And he viewed the midweek July Fourth holiday as an opportunity for retailers to promote cherries both on the front end and the back end.
“We could have a double-hit period,” he said.
With some of the latest-maturing orchards in the Northwest, Brad Fowler, co-owner of Hood River Cherry Co., Hood River, Ore., said in mid-April it was too early to speculate about crop size or harvest dates.
“The buds are there for a good crop. Whether they turn into cherries remains to be seen,” he said.
Fowler doesn’t even think about July Fourth promotions, since the first fruit typically doesn’t come off until about July 20. However, he said he historically has fruit into the first week of September.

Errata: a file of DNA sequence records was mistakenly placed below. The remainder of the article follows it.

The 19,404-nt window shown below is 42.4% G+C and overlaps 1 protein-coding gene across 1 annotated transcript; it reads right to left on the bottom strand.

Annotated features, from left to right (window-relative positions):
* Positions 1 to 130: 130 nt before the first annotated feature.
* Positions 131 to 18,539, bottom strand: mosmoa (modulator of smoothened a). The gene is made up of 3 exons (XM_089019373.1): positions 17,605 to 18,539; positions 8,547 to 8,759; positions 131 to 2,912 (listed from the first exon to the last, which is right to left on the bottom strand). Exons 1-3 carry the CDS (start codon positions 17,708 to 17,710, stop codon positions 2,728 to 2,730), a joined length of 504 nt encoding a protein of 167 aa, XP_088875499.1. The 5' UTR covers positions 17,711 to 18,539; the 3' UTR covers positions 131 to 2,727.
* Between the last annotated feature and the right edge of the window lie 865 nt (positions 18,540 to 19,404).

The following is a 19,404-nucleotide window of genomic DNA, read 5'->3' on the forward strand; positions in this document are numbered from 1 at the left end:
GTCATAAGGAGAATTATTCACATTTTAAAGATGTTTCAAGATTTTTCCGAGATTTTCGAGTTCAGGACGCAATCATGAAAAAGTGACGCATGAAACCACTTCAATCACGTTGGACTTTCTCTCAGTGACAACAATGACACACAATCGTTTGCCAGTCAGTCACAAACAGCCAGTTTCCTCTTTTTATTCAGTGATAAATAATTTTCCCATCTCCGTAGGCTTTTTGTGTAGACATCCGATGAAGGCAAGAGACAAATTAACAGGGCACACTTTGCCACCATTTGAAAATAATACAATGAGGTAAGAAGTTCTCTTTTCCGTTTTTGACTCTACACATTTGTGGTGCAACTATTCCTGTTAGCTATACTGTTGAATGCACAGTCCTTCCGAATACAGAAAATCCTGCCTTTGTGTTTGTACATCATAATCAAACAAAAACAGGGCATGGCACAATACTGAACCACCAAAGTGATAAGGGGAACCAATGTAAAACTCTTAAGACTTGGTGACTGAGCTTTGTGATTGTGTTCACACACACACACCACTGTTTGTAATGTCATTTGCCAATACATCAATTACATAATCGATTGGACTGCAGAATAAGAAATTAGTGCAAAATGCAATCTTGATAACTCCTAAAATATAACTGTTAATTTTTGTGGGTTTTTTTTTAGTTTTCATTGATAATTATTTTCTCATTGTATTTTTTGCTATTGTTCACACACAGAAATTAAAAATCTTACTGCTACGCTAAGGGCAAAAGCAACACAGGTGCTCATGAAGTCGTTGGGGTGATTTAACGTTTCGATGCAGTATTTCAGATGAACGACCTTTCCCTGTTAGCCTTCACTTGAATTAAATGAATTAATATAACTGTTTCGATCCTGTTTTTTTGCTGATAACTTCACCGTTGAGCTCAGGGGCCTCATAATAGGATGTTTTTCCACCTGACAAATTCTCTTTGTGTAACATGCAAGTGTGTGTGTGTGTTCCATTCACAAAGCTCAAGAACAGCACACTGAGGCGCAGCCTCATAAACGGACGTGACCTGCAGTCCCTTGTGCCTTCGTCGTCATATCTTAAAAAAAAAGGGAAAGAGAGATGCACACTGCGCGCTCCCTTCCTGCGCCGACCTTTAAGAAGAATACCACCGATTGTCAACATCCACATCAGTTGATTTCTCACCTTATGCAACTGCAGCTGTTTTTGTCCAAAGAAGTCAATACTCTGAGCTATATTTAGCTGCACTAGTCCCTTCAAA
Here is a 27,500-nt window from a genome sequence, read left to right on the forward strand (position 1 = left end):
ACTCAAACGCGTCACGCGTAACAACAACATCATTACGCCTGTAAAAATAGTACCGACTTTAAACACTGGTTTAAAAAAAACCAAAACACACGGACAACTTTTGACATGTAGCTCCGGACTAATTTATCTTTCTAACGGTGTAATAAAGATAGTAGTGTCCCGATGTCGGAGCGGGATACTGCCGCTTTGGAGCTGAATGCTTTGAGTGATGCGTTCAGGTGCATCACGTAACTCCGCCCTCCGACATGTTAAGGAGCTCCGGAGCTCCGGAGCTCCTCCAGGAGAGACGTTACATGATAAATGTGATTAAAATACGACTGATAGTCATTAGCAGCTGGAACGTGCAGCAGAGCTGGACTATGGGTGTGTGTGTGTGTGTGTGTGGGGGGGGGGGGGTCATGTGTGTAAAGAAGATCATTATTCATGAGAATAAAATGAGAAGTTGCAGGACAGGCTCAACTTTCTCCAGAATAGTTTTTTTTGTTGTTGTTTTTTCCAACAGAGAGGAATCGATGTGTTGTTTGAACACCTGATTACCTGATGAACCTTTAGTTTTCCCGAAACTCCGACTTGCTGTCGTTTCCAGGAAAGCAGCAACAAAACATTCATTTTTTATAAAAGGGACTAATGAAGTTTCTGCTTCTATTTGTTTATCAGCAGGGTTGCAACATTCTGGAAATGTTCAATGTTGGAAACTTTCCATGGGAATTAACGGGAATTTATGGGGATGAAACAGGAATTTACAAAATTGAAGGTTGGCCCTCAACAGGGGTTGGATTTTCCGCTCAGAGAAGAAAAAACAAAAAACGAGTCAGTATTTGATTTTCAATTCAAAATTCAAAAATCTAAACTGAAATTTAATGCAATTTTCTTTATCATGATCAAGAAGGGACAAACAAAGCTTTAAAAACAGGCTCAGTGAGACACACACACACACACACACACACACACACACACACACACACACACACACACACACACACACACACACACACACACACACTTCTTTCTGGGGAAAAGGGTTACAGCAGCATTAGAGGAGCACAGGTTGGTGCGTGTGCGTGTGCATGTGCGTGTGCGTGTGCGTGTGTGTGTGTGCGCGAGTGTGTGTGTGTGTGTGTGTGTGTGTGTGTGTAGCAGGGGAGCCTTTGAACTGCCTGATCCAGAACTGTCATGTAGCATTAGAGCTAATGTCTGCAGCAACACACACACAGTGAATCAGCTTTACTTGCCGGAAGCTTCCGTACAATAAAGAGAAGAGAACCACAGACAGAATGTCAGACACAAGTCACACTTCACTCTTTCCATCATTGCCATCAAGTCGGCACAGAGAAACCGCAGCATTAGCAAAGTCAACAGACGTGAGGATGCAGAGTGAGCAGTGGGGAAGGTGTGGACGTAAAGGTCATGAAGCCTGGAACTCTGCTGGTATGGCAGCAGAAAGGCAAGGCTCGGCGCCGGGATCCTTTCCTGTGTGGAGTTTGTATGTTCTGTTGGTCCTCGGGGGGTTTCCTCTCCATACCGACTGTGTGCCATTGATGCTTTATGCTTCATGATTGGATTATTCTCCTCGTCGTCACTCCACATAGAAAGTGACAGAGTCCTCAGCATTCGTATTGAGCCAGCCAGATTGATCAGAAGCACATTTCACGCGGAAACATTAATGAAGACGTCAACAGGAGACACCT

“The very best cherries are the last of the market,” Fowler said. “Consumers still want cherries in August and September.”
Because his orchards are planted at high elevation, he has expanded plantings of lapins, which have fallen out of favor with some growers because of pitting problems.
“But we’ve found that’s because they were planted in lower-elevation, warmer sites,” Fowler said. “The lapins at high elevations are magnificent cherries, and our customers demand more of the lapins.”